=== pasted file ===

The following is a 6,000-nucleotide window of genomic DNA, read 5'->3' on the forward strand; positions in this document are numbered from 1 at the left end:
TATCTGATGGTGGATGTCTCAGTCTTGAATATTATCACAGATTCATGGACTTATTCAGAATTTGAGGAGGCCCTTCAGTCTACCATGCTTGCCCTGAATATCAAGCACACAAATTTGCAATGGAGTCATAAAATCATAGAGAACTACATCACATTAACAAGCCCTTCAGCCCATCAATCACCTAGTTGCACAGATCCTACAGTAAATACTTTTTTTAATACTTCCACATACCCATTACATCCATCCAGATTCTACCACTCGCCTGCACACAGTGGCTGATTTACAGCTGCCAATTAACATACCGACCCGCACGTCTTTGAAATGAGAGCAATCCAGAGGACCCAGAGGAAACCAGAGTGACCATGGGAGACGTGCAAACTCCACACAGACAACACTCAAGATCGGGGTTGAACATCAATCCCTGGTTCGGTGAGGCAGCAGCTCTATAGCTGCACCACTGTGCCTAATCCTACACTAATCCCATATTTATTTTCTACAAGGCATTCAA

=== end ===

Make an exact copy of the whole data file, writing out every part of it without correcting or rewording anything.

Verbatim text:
The following is a 6,000-nucleotide window of genomic DNA, read 5'->3' on the forward strand; positions in this document are numbered from 1 at the left end:
TATCTGATGGTGGATGTCTCAGTCTTGAATATTATCACAGATTCATGGACTTATTCAGAATTTGAGGAGGCCCTTCAGTCTACCATGCTTGCCCTGAATATCAAGCACACAAATTTGCAATGGAGTCATAAAATCATAGAGAACTACATCACATTAACAAGCCCTTCAGCCCATCAATCACCTAGTTGCACAGATCCTACAGTAAATACTTTTTTTAATACTTCCACATACCCATTACATCCATCCAGATTCTACCACTCGCCTGCACACAGTGGCTGATTTACAGCTGCCAATTAACATACCGACCCGCACGTCTTTGAAATGAGAGCAATCCAGAGGACCCAGAGGAAACCAGAGTGACCATGGGAGACGTGCAAACTCCACACAGACAACACTCAAGATCGGGGTTGAACATCAATCCCTGGTTCGGTGAGGCAGCAGCTCTATAGCTGCACCACTGTGCCTAATCCTACACTAATCCCATATTTATTTTCTACAAGGCATTCAA